Caspar David Friedrich’s ‘Woman Before Rising Sun’

1. It’s Okay to Delay

This is a mantra that I’m just learning. It is a challenge, and by no means am I proficient. And while on the surface this phrase seems to echo sentiments that it’s “never too late,” it means something a little bit differently to me.

There’s a popular rationalization for transness out there that implies that a trans person is X gender trapped in a Y-sexed body. Personally, that is not my trans narrative. I have perceived myself, however, as the hapless protagonist in a cosmic narrative of a Can-Doer trapped within a Do-Little. I am predictably-unpredictably hindered, hampered, prohibited and limited by disabling chronic illness.

I idealize the tenets of minimalism and idolize the gurus who promise that the key to a fulfilling and adventurous life is the process of simplifying day-to-day tasks and purging material objects. The irony is that I live a fairly consistently low-impact lifestyle. I don’t have much to “declutter.” I don’t have an overflowing calendar brimming with engagements. I don’t keep many obligations. I scarcely have anything to write in a to-do list or planner or place in a twee inbox.

When I do accumulate tasks, I embark on a journey of epic proportions to hit all the high notes. When the mania strikes, I start plotting. I scheme out several “appointments”.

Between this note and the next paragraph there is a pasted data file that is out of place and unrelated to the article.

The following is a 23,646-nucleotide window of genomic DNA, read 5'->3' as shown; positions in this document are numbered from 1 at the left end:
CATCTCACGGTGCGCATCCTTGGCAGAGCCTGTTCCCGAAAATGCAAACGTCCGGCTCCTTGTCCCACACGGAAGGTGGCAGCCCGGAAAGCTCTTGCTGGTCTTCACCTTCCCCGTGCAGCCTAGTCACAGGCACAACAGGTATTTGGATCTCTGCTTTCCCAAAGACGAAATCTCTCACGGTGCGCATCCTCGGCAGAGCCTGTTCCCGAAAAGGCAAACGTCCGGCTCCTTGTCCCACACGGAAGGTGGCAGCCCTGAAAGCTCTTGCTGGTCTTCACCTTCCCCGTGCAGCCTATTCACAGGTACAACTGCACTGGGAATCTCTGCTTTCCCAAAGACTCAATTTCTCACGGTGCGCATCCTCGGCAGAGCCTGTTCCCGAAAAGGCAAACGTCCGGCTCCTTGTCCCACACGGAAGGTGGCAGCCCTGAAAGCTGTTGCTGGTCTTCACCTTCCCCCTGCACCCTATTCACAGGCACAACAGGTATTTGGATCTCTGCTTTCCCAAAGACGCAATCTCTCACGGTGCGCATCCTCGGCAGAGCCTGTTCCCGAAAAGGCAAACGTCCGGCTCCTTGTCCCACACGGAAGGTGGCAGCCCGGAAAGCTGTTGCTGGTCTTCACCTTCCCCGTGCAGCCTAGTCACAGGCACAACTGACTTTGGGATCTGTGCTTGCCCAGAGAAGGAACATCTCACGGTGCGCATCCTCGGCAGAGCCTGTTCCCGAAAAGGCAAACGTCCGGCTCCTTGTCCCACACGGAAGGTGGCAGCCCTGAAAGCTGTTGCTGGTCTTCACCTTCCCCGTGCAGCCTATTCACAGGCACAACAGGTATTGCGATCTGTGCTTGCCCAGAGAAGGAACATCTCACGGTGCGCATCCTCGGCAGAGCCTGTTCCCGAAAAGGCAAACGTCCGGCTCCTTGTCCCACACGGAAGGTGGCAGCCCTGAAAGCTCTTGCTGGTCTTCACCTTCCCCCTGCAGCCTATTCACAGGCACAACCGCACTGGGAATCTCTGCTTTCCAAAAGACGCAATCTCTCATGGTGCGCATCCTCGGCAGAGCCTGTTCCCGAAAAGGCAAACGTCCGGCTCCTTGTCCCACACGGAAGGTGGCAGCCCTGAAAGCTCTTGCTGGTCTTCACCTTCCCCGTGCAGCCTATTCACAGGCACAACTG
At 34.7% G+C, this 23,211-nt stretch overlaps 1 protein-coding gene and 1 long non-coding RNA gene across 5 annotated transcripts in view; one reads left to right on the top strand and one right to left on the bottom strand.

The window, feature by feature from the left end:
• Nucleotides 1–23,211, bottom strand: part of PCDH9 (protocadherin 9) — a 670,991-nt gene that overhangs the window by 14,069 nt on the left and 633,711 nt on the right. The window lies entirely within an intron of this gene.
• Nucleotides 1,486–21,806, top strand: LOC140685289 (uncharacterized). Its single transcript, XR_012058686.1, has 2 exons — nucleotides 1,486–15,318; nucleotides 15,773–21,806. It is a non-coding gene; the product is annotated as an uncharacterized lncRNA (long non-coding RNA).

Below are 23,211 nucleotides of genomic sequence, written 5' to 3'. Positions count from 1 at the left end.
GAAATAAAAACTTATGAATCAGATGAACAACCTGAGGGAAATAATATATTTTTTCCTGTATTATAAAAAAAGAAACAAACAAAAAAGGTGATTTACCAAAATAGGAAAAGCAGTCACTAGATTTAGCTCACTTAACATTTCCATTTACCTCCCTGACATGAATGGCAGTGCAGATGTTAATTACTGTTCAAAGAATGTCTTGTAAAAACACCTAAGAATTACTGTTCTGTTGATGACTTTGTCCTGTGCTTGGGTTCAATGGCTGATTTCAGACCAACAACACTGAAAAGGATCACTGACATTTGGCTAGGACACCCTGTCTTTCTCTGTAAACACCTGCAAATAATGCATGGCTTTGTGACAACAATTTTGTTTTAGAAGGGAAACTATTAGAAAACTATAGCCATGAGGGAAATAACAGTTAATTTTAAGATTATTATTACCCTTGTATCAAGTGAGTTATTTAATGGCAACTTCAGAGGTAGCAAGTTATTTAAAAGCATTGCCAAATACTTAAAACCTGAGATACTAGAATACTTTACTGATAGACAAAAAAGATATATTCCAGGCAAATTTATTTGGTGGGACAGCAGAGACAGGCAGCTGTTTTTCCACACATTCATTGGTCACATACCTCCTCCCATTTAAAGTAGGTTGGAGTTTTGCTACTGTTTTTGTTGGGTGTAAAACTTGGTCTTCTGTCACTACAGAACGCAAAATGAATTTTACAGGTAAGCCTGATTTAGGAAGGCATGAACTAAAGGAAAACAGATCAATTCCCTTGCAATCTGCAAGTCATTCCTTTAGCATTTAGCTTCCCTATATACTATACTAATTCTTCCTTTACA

And then I hit my nadir.

For me, fatigue, flares and malaise are byproducts of ambition. I quickly become sobered by the humiliation that I have to suspend my schedule. And then I feel ashamed for it.

But then I defer back to what I learned all along from my minimalist icons. I appreciate what has “sparked joy” within me in my accomplishments. I appreciate the effort of taking on days, weeks, even months’ worth of accumulation and pre-planning to achieve. I appreciate that a “rest period” is an opportunity to regenerate. If delaying means reveling in the highs and charting a new course, then it’s okay to delay.

To Write Love on Her Arms for World Suicide Prevention Day

“To Write Love on Her Arms,” for World Suicide Prevention Day

2. Tomorrow is Another Day

As someone who dissociates on the regular, time is an alien and abstract concept. Don’t get me wrong, I comprehend the science of the planetary rotations and the lunar cycle. I understand the guidance of the almanac and the shift of the seasons. I defer to the sacred obligations of my religious calendar.